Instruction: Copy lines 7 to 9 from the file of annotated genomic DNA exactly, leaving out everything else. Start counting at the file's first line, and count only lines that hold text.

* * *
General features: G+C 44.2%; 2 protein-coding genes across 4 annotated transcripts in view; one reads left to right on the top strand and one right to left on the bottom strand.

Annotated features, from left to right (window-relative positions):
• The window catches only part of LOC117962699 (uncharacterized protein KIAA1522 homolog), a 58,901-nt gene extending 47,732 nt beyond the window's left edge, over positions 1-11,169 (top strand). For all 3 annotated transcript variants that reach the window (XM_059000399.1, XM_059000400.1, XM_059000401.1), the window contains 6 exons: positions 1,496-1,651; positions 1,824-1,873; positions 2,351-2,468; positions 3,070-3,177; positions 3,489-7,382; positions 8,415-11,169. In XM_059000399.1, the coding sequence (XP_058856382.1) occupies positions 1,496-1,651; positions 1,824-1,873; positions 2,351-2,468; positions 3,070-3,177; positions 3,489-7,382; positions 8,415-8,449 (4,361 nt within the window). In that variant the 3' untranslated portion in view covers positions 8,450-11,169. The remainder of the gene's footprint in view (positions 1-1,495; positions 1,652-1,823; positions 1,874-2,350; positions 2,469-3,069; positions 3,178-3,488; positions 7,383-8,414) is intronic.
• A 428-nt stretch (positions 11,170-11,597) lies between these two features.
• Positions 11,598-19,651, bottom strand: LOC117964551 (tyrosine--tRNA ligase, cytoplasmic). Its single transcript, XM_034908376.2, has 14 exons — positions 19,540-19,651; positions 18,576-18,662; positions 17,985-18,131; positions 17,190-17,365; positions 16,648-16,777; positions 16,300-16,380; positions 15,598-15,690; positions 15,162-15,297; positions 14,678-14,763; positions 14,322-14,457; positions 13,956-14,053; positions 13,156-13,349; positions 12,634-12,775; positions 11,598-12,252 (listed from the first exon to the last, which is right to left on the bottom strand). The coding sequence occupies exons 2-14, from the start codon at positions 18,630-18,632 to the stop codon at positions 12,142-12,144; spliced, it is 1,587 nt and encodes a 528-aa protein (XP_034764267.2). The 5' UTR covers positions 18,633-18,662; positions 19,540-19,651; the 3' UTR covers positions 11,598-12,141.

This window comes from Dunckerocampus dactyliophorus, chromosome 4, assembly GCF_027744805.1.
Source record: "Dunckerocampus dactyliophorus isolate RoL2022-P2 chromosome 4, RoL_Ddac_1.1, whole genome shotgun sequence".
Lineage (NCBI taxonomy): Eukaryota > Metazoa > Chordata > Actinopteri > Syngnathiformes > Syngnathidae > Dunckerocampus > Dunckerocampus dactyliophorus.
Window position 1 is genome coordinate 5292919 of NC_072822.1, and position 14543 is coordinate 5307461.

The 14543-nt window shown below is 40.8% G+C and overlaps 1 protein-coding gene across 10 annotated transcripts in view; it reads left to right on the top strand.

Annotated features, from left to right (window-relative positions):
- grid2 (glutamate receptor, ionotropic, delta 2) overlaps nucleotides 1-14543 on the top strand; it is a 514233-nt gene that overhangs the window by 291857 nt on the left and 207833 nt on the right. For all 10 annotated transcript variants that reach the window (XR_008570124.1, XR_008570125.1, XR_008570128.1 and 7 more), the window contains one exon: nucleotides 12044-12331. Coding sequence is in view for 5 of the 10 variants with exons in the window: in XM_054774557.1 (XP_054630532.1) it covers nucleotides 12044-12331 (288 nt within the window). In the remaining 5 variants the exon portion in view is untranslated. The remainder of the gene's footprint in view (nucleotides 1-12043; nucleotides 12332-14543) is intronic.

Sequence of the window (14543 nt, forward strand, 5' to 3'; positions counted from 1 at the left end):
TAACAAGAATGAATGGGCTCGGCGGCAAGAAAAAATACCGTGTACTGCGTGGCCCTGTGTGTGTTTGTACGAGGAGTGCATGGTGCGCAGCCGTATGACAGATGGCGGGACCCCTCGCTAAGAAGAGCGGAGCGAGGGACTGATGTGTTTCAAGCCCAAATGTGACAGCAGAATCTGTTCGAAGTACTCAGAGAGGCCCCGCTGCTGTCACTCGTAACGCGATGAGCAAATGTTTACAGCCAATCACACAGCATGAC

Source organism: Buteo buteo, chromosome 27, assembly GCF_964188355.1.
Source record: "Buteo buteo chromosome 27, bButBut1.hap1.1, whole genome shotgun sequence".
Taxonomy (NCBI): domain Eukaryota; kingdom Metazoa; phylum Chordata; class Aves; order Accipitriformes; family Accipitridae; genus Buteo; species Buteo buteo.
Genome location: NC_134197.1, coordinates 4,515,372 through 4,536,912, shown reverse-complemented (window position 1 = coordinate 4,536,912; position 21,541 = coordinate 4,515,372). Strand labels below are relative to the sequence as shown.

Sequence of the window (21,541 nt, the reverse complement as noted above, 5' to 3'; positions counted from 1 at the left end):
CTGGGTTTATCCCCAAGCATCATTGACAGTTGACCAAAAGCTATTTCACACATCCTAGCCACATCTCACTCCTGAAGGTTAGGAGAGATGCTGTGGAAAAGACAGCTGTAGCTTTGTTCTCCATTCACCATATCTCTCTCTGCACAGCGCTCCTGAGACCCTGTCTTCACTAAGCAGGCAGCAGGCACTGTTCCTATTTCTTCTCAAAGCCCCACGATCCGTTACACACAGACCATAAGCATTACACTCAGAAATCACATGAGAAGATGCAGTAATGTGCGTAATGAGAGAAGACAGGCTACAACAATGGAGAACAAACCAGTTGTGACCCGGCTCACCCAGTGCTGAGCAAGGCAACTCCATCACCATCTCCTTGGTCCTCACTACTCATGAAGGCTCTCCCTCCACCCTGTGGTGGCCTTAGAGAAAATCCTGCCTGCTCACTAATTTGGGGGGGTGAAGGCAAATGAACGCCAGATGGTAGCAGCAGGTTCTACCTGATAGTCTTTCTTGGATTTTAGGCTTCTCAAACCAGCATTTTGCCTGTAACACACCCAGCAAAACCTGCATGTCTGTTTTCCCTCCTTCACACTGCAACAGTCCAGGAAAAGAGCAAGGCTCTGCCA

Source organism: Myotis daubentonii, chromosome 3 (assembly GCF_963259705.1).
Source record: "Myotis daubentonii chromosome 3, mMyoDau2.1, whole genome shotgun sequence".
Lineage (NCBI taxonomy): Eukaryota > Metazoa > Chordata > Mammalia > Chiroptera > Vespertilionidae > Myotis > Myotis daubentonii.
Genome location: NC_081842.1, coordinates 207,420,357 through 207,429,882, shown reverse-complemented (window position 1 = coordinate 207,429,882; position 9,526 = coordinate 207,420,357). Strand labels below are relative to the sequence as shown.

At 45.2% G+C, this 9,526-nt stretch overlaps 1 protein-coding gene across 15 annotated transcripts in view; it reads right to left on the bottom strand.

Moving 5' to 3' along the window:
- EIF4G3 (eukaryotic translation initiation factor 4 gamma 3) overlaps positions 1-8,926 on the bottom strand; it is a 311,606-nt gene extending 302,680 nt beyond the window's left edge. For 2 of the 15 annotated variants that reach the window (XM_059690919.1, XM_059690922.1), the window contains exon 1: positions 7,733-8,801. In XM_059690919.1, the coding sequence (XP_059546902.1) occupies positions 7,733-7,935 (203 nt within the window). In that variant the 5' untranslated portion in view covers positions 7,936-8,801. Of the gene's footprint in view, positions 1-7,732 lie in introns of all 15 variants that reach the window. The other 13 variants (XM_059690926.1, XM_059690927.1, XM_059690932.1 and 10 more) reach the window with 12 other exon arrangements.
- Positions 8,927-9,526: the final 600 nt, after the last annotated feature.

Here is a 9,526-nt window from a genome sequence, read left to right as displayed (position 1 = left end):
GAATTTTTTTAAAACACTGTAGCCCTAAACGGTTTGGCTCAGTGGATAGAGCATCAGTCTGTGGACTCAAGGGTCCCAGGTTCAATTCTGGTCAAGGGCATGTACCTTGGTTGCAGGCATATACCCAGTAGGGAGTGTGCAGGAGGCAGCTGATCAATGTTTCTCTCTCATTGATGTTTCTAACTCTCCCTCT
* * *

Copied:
Source record: "Dunckerocampus dactyliophorus isolate RoL2022-P2 chromosome 4, RoL_Ddac_1.1, whole genome shotgun sequence".
Lineage (NCBI taxonomy): Eukaryota > Metazoa > Chordata > Actinopteri > Syngnathiformes > Syngnathidae > Dunckerocampus > Dunckerocampus dactyliophorus.
Window position 1 is genome coordinate 5292919 of NC_072822.1, and position 14543 is coordinate 5307461.